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Unspent Europe funds will be used to finance renewable energy projects

19/11/2010

The vast majority of the European Parliament has voted in favour of plans to release €146m of unused European Union (EU) funds to finance energy saving, energy efficiency and renewable energy projects. Today’s vote swing has given the go-ahead to amend legislation on the European Energy Recovery Plan (EERP) to channel unspent capital into a new fund.

The vast majority of the European Parliament has voted in favour of plans to release €146m of unused European Union (EU) funds to finance energy saving, energy efficiency and renewable energy projects.


Today’s vote swing has given the go-ahead to amend legislation on the European Energy Recovery Plan (EERP) to channel unspent capital into a new fund.


The EERP was launched in 2009 to boost economic recovery through financing energy projects. This year it earmarked €3.98bn to fund a mix of transmission, offshore wind, carbon capture and other energy projects.


Unspent Europe funds will be used to finance renewable energy projects.jpg


The newly-amended regulation provides a legal basis for unspent funds to be used to finance energy efficiency and renewable energy projects, which would otherwise be incorporated back into national budgets.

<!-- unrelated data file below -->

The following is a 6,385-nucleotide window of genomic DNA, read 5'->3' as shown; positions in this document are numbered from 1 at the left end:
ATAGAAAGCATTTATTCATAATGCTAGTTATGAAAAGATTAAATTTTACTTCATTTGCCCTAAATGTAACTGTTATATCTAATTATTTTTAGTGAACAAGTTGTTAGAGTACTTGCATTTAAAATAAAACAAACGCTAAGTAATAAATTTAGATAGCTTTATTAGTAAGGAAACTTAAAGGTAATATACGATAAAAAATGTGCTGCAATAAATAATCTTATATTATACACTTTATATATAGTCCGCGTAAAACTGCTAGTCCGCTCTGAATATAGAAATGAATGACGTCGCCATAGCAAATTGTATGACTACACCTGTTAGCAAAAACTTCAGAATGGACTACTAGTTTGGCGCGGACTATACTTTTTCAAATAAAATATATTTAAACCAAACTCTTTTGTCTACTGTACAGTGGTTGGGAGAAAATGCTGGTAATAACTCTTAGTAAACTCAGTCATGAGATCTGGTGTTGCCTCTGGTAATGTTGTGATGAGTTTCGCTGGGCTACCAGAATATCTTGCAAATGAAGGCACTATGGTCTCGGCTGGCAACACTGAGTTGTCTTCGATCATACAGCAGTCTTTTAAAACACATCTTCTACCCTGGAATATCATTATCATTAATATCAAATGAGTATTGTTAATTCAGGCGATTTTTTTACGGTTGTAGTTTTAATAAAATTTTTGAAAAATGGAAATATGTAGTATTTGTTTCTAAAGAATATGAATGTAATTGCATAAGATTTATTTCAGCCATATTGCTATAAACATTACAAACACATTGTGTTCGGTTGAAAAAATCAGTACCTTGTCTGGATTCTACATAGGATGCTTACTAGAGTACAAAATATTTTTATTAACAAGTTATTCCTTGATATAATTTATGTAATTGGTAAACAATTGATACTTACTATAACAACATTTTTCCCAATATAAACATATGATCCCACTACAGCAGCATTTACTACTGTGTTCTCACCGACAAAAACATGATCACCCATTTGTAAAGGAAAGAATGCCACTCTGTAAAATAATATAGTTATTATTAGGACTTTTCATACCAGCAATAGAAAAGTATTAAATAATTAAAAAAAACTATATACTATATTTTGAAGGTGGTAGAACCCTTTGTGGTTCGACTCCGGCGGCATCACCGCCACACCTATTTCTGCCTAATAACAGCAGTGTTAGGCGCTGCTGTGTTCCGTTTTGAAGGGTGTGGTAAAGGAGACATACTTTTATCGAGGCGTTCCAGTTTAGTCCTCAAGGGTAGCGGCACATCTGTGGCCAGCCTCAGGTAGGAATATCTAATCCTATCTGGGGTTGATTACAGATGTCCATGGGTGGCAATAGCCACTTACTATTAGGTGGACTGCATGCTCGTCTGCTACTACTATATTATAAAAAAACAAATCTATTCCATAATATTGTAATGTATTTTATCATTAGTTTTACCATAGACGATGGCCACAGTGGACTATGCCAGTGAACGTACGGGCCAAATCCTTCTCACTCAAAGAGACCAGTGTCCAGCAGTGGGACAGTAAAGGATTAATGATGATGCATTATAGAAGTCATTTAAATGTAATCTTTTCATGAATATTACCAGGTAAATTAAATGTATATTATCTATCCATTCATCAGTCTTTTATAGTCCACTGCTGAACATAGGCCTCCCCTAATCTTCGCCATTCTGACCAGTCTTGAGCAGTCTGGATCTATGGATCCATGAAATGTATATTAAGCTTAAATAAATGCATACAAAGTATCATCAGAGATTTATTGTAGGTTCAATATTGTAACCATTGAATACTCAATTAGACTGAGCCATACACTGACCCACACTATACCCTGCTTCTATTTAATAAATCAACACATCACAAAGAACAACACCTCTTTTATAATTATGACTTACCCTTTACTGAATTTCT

The European Parliament adopted the amended legislation by 582 votes to 27, with only seven abstentions.


Money from the new fund will be available for clean energy and energy efficient projects from January, with an allocation deadline set for March 2014.


The fund will make contributions in the form of loans, guarantees and equity, with up to 15 per cent of the funding being directed to public authorities to help establish the projects.


It will make financing available for the construction of renewable energy-based heat and power installations, and fund clean energy solutions for public transport, such as electric and hydrogen vehicles.


The unspent EU money will also be used to develop local infrastructure, including energy efficient street lighting, electricity storage projects, smart grid and smart metering.


Energy-efficient renovations of public and private buildings will also be funded through the excess EU capital.


The European Parliament said the fund will focus on helping local and regional authorities pay for such projects, only investing in economically-viable projects that can provide a return on investment.


The legislation must still be formally approved by the European Council before the end of the year, but the European Parliament said it will enter into force immediately.


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